Challenge modes can't be queued for like normal or heroic dungeons; you must travel to the instances and start them yourself (at least until you start getting golds and can teleport to them). Doing so will illuminate why so few people enjoyed having to do this in the age before the Dungeon Finder.
Right-click your character portrait, scroll down to instance difficulty, and click the Challenge Mode option. The instance portal will change to the hourglass graphic above. Enter and you'll find the path forward blocked by a yellow mist with a sundial in front and a list of the dungeon's requirements on your right. Clicking the sundial will give you the option to start the challenge. Once you accept, you'll get a countdown from 5, and then you're off to the races. Be sure to pre-pot!
For the first time you do every challenge, it's generally best not to reset for every mistake (which is something we did and regretted). Do the dungeon from beginning to end no matter how many wipes it takes. Learn the pulls, identify where you'll be using invisibility potions, and complete the objectives. A group that keeps pecking at a dungeon can manage all bronzes, and probably even silvers, without doing anything special.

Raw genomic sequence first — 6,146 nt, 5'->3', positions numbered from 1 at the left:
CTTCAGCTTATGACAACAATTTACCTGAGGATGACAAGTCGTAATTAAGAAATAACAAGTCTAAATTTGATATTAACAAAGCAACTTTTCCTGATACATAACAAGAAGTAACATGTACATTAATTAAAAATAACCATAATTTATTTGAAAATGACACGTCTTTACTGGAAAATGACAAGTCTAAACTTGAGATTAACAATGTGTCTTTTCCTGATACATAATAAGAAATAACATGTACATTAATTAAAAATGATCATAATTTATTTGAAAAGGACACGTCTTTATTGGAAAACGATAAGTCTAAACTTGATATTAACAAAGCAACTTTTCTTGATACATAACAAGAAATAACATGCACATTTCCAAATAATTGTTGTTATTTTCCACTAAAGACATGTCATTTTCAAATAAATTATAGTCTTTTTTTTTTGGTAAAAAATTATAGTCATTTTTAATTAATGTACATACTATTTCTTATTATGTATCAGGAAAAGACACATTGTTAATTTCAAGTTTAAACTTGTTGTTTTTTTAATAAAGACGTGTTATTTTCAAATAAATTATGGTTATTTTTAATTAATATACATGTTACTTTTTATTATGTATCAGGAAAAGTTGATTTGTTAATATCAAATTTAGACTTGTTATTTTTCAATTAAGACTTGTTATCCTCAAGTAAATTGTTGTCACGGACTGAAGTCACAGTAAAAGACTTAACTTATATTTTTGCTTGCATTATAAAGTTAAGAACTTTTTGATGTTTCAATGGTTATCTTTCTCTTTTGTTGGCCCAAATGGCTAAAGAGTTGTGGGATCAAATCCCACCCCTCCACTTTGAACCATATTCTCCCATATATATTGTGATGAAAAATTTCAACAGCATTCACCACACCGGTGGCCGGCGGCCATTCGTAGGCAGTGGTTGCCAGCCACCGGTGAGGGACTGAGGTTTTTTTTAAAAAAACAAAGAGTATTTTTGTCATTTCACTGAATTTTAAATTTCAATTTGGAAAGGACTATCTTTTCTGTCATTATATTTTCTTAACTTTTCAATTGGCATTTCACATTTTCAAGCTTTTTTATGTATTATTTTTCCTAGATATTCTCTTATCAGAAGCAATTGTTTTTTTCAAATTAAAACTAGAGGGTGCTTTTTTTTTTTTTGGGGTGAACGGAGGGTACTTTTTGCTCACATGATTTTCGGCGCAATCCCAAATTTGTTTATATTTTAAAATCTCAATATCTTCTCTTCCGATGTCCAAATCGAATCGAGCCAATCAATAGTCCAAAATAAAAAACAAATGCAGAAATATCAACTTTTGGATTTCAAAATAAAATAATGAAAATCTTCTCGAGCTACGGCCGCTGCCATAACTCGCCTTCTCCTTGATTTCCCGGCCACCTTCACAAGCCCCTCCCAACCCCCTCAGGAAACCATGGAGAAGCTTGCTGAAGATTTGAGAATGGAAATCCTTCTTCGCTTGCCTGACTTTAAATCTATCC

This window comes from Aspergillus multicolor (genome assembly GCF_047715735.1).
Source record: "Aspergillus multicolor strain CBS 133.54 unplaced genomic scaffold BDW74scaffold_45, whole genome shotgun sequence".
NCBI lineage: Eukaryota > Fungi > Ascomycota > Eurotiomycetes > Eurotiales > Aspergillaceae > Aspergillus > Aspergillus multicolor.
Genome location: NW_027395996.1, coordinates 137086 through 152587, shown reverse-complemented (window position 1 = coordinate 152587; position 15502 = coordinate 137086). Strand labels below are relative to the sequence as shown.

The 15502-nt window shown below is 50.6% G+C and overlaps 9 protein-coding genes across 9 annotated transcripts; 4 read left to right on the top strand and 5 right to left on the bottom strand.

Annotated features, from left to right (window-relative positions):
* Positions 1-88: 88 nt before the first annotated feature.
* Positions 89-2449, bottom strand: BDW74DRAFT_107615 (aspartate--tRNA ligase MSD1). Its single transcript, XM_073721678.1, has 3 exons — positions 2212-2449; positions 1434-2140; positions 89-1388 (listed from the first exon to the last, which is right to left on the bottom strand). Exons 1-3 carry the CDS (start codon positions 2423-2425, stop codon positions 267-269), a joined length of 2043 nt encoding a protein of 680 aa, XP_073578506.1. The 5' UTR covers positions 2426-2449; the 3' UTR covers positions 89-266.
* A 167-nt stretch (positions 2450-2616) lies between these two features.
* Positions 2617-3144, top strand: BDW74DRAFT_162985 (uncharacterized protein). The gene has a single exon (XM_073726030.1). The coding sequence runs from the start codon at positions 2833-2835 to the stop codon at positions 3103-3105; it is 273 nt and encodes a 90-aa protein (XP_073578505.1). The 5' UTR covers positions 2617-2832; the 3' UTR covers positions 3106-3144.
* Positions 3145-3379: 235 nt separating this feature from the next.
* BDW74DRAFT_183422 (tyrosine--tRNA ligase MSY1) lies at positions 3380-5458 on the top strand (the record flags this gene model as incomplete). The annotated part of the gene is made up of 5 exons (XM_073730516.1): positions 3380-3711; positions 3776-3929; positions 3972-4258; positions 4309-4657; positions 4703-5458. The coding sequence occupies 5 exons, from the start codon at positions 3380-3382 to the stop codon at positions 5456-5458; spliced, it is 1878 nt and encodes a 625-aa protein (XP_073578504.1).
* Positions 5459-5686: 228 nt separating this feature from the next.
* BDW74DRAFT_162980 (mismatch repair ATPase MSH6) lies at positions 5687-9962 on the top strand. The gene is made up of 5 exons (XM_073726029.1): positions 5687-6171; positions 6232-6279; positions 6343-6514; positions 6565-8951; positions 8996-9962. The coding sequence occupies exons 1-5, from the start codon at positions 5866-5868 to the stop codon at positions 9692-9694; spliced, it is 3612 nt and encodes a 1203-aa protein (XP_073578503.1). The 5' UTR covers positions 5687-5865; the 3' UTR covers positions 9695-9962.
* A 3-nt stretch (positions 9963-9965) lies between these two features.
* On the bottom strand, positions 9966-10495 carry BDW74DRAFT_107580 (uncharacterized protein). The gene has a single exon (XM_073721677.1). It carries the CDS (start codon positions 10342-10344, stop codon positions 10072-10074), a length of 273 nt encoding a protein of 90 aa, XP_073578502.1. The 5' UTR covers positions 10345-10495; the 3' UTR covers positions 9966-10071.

How quickly can we finish all 9? Progress will depend on how prepared your group is and how quickly people get used to the CC and cooldown requirements that allow a group to move briskly. As always, the Schedule Boss is an omnipresent concern. Great is she, and terrible as the dawn.
My group worked on the weekends on and off for about a month. A plurality of our time was spent in the first two dungeons we did, which were Gate and Scholomance. Once we'd gotten gold in these two (and whenever we could get everyone online at the same time), the group knew what to expect and golds started raining from the skies. Experienced groups running challenge modes for valor or a paying customer can knock out all 9 golds in around three hours.
On the subject of bad nights: Sometimes due to a combination of circumstances beyond your control (someone doesn't show up, computers go boom, a key member keeps lagging, sunspots, each and every single one of you has by unspoken agreement decided to suck all at once), you will have an awful night. Just walk away and come back later. Banging your head against a wall won't do any good, and things usually turn out better when people have had some time to think about how to improve a run. Take a break, watch some videos, and come back for another try later.
Filed under: Analysis / Opinion